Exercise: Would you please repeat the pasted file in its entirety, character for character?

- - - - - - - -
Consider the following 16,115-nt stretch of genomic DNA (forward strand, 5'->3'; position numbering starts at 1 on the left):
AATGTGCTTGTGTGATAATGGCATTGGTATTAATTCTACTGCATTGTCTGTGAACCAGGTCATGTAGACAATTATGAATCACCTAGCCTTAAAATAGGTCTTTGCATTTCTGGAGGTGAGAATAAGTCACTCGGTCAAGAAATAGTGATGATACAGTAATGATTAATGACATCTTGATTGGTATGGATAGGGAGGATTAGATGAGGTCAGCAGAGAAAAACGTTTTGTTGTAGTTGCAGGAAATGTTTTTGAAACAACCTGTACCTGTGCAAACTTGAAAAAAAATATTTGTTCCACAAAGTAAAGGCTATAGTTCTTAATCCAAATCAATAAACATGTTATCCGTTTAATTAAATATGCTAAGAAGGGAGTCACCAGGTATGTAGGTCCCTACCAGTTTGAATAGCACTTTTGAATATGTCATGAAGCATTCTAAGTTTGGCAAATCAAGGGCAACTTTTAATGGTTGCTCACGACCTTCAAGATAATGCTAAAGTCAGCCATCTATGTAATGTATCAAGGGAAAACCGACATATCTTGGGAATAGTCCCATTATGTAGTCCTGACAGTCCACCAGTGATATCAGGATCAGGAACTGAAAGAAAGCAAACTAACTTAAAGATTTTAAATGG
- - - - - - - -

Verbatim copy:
Consider the following 16,115-nt stretch of genomic DNA (forward strand, 5'->3'; position numbering starts at 1 on the left):
AATGTGCTTGTGTGATAATGGCATTGGTATTAATTCTACTGCATTGTCTGTGAACCAGGTCATGTAGACAATTATGAATCACCTAGCCTTAAAATAGGTCTTTGCATTTCTGGAGGTGAGAATAAGTCACTCGGTCAAGAAATAGTGATGATACAGTAATGATTAATGACATCTTGATTGGTATGGATAGGGAGGATTAGATGAGGTCAGCAGAGAAAAACGTTTTGTTGTAGTTGCAGGAAATGTTTTTGAAACAACCTGTACCTGTGCAAACTTGAAAAAAAATATTTGTTCCACAAAGTAAAGGCTATAGTTCTTAATCCAAATCAATAAACATGTTATCCGTTTAATTAAATATGCTAAGAAGGGAGTCACCAGGTATGTAGGTCCCTACCAGTTTGAATAGCACTTTTGAATATGTCATGAAGCATTCTAAGTTTGGCAAATCAAGGGCAACTTTTAATGGTTGCTCACGACCTTCAAGATAATGCTAAAGTCAGCCATCTATGTAATGTATCAAGGGAAAACCGACATATCTTGGGAATAGTCCCATTATGTAGTCCTGACAGTCCACCAGTGATATCAGGATCAGGAACTGAAAGAAAGCAAACTAACTTAAAGATTTTAAATGG